I’m a linguist at heart. With a Comms and writing background, I love studying the ideas behind word, phrase, and colloquial saying origins. And as most of us know, thanks to cultural changes, incorrect translations, or misuse, over time the meaning of different words can change. We gradually shift their usage, others catch on, and before you know it, there is an entirely new definition.

There are actually a number of definitions of the word ‘edge,’ some more readily applicable to our industry than others. As a noun (or a ‘thing’ for my non-grammar-geeks) it can mean the furthest point from the center; alternatively, the outside boundary or perimeter.

I find its verb usage (or action) particularly interesting: a gradual or careful shift in a particular direction. All these definitions make perfect sense on paper. So why are we struggling so hard to define where it is in the data center space?

In short, each of these definitions implies a fixed destination. When we started to use the term Edge, we still meant it as the furthest point from center, but as a border it has continued expanding ever closer to end users.

We can't think of this as a permanent structure like a fence line. As we strive to get as close as physically possible to end users, we’ve landed literally on the devices in their pants pockets. And the problem with that is that people just aren’t stationary objects. You can't define a space when you can't pin it into a fixed position, and that's just not how us mobile humans operate.

What we’ve done is taken the idea of a boundary line and tried to use it in a concept that now applies for something truly limitless. This is why our definition can’t keep up. The concept has shifted before our mentality can comprehend that we are now using the same word to mean its exact opposite.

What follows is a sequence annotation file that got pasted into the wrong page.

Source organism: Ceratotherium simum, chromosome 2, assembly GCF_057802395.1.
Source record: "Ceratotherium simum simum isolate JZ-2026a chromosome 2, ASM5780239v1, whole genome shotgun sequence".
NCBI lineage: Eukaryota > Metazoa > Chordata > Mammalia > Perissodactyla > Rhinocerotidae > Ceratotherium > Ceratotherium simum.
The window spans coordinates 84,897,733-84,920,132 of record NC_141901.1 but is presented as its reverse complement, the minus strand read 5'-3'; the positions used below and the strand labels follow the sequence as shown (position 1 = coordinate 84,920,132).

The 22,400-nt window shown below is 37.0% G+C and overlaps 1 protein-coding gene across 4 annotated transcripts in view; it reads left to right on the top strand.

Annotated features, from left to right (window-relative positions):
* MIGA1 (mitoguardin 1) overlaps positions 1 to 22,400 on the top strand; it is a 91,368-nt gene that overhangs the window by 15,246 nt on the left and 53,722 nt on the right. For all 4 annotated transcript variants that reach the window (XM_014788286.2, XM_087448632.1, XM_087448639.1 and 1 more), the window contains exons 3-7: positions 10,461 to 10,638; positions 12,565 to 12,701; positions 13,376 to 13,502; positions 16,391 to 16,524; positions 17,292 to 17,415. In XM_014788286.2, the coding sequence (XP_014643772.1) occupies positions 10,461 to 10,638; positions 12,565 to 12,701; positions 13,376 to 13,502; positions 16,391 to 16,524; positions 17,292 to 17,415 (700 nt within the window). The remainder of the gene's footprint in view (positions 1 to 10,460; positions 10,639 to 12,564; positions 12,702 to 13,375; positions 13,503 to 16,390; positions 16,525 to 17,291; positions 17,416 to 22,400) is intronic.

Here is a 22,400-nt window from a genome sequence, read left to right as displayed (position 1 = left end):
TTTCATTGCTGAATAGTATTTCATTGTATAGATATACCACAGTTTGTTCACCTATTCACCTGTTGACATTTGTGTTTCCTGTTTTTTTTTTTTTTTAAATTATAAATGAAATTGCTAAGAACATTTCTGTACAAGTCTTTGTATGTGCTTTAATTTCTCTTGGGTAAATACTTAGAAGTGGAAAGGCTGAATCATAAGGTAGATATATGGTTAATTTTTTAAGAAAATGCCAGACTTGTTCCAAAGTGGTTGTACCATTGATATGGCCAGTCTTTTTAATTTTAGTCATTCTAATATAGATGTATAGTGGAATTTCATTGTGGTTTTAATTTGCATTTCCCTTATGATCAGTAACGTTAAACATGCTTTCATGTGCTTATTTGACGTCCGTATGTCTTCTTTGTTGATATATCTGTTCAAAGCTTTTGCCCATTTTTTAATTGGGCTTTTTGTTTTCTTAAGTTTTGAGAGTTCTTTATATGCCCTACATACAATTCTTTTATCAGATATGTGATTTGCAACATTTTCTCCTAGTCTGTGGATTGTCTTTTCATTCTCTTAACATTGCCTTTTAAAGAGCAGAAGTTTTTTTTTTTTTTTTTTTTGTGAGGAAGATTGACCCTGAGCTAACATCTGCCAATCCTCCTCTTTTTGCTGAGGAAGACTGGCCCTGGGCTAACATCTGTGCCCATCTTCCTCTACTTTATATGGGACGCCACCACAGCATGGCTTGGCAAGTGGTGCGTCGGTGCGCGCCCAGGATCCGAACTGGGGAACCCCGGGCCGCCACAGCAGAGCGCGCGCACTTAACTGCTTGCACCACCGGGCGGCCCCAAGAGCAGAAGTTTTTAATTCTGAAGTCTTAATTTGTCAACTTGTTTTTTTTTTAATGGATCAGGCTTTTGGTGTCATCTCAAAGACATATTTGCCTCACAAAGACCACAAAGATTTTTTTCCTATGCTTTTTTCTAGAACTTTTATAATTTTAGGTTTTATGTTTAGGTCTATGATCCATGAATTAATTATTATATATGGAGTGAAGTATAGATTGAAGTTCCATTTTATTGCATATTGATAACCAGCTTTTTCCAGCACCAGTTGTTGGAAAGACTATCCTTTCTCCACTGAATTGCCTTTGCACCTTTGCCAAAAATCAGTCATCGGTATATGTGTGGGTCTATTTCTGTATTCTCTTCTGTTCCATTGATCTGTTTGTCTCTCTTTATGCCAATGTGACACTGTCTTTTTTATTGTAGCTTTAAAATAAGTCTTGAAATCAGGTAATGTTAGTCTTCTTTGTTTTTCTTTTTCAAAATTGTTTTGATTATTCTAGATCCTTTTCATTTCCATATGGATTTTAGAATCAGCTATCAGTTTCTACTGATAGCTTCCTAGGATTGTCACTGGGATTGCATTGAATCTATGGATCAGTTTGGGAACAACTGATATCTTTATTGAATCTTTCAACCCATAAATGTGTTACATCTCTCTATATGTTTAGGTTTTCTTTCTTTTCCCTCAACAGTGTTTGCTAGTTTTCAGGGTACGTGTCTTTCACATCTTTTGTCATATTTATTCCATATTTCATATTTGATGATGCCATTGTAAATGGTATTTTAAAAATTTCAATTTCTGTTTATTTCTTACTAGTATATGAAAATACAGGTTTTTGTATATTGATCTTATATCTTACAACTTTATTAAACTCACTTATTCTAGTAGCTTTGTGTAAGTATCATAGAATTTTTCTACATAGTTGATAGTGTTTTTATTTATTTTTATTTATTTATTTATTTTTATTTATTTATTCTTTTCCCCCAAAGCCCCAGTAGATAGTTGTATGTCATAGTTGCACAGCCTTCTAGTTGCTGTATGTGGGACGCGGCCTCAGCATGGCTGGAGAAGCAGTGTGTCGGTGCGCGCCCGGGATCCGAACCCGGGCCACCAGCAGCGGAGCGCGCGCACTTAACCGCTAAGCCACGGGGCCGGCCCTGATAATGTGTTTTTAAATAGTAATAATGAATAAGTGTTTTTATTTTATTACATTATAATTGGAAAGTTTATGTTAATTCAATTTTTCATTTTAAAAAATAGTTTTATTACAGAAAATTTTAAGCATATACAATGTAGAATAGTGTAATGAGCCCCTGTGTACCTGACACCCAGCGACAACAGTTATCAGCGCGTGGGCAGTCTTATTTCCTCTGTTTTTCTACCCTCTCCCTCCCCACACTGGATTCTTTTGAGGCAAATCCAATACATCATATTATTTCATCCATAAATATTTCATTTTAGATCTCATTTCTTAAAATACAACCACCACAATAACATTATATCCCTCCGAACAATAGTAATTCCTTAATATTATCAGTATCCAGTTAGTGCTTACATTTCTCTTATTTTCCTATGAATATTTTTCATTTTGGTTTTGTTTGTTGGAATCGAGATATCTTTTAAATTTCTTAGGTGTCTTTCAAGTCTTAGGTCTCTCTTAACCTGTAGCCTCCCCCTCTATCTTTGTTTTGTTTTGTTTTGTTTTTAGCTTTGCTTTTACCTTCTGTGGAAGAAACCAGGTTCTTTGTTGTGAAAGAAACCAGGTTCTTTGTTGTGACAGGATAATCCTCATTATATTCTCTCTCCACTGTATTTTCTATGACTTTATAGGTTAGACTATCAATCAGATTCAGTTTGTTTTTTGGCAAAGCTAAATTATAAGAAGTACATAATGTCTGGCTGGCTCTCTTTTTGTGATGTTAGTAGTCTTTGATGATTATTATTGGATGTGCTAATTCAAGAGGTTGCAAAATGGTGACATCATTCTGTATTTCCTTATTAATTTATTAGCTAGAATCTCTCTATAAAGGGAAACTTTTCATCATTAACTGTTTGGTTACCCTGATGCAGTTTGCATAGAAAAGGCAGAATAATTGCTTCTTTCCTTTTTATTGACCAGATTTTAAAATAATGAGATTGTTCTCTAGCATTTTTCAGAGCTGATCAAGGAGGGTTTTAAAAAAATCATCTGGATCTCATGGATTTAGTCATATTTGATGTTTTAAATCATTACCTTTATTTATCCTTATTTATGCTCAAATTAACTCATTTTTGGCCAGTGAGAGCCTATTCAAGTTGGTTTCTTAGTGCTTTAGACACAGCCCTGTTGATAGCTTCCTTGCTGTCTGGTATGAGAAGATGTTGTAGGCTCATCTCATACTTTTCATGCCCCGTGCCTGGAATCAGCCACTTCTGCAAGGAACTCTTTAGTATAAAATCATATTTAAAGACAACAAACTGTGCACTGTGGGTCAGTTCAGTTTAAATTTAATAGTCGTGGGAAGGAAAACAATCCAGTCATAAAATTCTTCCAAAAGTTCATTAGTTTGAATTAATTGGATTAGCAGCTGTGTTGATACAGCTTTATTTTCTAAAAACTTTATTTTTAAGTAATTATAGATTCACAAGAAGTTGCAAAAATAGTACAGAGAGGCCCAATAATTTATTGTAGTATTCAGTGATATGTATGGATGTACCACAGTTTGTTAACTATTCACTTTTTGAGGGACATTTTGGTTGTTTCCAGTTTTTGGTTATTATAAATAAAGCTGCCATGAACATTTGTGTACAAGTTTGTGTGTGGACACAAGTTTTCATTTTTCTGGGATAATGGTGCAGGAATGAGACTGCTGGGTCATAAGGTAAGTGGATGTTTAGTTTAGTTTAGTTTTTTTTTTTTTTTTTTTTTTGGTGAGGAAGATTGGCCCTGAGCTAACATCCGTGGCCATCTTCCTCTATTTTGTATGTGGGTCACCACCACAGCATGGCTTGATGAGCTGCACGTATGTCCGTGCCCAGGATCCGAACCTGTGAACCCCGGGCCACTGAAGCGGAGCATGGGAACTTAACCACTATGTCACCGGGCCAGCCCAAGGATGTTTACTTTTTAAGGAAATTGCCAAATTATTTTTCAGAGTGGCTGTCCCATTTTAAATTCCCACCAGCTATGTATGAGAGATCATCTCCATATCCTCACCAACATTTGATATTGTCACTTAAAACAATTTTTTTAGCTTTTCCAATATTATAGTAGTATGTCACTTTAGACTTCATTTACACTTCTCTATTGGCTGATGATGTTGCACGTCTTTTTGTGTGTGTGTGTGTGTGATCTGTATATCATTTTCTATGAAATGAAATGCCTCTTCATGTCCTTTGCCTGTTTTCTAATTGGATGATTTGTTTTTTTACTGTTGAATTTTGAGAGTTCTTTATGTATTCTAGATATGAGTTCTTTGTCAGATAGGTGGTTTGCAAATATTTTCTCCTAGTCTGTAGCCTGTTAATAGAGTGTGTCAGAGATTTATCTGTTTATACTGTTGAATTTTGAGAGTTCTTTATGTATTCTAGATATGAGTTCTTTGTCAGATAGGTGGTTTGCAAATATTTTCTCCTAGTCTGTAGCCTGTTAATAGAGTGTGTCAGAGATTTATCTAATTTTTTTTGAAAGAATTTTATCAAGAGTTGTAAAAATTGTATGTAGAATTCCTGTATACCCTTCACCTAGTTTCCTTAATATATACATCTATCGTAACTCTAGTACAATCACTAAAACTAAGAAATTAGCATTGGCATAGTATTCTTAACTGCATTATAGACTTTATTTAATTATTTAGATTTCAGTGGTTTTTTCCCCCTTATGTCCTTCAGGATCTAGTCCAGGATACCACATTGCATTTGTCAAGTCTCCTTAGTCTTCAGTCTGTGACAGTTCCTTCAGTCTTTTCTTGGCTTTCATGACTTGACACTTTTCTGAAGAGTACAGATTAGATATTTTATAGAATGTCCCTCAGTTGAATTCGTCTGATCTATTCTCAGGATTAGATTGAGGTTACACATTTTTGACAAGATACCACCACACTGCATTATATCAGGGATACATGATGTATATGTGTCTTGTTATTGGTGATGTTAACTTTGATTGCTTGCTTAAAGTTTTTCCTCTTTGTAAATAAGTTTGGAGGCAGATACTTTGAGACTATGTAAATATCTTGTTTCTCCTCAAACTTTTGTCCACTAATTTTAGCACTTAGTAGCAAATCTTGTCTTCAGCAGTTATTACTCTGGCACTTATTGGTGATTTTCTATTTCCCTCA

Our Type A, rule-loving industry just can’t process this. We’ve tried to solve this by defining different points within the Edge and trying to bucket facilities into them accordingly.

Like layers in the atmosphere we have some that are near, middle, and far, but this universe is an infinite body. We didn’t realize we needed something ethereal to define it and now face an amusing recognition of the fact that the term Cloud was already in use.

We could have stayed with nebulous atmospheric terms, but that kind of future perspective and cute alignment on trend names just isn’t how word use evolves.

The term Edge isn’t going away, nor is the concept, so we need to alter the mental constructs we’ve been using. Maybe it would be easiest conceptually to think of our version of an Edge as a frontline, an advanced field position that shifts based on localized forces and their activity.

Another appropriate concept we could employ to aid our mental shift is that of a frontier, an extreme region we are still settling into and colonizing. But what we cannot continue to do is conceptually pin the Edge to a fixed perimeter that will never shift.

While it’s hard to see us expanding closer to people than the devices they carry everywhere they go, by the time we all agree where the edge is, it may yet have grown again.